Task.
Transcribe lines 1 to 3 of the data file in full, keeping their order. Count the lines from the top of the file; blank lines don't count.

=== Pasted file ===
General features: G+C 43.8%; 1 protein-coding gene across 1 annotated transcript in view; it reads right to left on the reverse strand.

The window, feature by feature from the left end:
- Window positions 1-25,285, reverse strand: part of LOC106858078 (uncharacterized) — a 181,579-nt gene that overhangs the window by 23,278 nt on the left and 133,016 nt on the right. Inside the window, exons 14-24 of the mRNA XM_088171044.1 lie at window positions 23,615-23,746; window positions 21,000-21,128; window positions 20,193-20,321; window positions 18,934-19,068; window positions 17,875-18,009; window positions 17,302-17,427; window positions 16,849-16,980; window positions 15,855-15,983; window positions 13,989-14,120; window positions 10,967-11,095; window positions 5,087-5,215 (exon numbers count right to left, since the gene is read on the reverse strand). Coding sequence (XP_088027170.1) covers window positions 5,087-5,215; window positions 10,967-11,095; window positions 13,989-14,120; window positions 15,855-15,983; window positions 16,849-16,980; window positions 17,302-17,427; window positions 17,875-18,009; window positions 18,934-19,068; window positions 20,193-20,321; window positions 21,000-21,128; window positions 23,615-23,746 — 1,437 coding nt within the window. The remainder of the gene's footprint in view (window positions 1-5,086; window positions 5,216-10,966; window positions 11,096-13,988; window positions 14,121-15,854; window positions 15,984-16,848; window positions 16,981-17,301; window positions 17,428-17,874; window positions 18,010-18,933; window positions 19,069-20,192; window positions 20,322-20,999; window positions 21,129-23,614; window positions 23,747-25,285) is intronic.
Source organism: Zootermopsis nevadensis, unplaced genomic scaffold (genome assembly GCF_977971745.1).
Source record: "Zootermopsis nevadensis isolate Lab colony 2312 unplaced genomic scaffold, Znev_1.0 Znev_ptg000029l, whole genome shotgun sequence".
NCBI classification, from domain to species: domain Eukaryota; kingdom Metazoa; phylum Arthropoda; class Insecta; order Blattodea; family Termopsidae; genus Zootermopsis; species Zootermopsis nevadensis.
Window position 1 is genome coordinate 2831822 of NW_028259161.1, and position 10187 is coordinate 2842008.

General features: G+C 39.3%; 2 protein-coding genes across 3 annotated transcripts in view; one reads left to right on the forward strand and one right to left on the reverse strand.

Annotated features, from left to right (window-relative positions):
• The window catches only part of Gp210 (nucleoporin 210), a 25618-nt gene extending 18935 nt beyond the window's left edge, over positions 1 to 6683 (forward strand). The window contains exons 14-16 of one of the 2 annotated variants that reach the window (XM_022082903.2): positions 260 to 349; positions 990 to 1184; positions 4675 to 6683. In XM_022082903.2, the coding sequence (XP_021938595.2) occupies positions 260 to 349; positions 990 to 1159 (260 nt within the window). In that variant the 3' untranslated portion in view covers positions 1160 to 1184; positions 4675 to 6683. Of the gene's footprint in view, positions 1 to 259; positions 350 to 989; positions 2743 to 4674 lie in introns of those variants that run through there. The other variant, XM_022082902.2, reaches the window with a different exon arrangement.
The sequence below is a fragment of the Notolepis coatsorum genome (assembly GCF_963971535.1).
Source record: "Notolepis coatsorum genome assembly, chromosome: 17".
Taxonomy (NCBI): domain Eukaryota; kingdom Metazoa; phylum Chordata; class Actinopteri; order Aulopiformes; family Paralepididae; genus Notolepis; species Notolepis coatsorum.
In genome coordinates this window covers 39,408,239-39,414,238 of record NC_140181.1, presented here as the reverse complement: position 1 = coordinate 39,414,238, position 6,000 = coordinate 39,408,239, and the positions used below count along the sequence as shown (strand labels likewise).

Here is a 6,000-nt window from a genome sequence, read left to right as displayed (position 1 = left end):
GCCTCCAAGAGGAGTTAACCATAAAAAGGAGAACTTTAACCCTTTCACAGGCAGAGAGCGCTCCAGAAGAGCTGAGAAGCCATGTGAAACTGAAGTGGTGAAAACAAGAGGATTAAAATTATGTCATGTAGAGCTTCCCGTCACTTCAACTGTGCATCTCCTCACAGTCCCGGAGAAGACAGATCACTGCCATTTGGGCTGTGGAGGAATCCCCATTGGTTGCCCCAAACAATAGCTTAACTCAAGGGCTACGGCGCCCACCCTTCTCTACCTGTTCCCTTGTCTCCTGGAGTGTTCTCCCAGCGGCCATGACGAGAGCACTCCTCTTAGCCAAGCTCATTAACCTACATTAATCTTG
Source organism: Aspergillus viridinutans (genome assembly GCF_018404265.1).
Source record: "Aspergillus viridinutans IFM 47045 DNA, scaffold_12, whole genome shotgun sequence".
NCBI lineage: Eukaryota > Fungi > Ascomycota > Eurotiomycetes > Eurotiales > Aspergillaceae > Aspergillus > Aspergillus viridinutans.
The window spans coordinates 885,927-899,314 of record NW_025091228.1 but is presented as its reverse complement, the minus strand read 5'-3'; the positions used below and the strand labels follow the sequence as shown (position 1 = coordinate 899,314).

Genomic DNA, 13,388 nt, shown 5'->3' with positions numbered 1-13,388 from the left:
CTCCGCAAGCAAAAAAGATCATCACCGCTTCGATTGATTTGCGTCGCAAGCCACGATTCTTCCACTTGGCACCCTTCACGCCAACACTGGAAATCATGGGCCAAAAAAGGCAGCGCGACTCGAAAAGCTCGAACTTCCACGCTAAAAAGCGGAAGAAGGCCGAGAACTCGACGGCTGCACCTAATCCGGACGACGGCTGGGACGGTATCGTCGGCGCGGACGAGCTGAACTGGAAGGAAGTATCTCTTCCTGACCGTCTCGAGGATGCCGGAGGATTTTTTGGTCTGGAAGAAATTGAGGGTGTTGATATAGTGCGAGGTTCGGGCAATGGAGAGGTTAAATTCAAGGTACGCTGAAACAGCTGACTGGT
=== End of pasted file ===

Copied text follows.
General features: G+C 43.8%; 1 protein-coding gene across 1 annotated transcript in view; it reads right to left on the reverse strand.

The window, feature by feature from the left end:
- Window positions 1-25,285, reverse strand: part of LOC106858078 (uncharacterized) — a 181,579-nt gene that overhangs the window by 23,278 nt on the left and 133,016 nt on the right. Inside the window, exons 14-24 of the mRNA XM_088171044.1 lie at window positions 23,615-23,746; window positions 21,000-21,128; window positions 20,193-20,321; window positions 18,934-19,068; window positions 17,875-18,009; window positions 17,302-17,427; window positions 16,849-16,980; window positions 15,855-15,983; window positions 13,989-14,120; window positions 10,967-11,095; window positions 5,087-5,215 (exon numbers count right to left, since the gene is read on the reverse strand). Coding sequence (XP_088027170.1) covers window positions 5,087-5,215; window positions 10,967-11,095; window positions 13,989-14,120; window positions 15,855-15,983; window positions 16,849-16,980; window positions 17,302-17,427; window positions 17,875-18,009; window positions 18,934-19,068; window positions 20,193-20,321; window positions 21,000-21,128; window positions 23,615-23,746 — 1,437 coding nt within the window. The remainder of the gene's footprint in view (window positions 1-5,086; window positions 5,216-10,966; window positions 11,096-13,988; window positions 14,121-15,854; window positions 15,984-16,848; window positions 16,981-17,301; window positions 17,428-17,874; window positions 18,010-18,933; window positions 19,069-20,192; window positions 20,322-20,999; window positions 21,129-23,614; window positions 23,747-25,285) is intronic.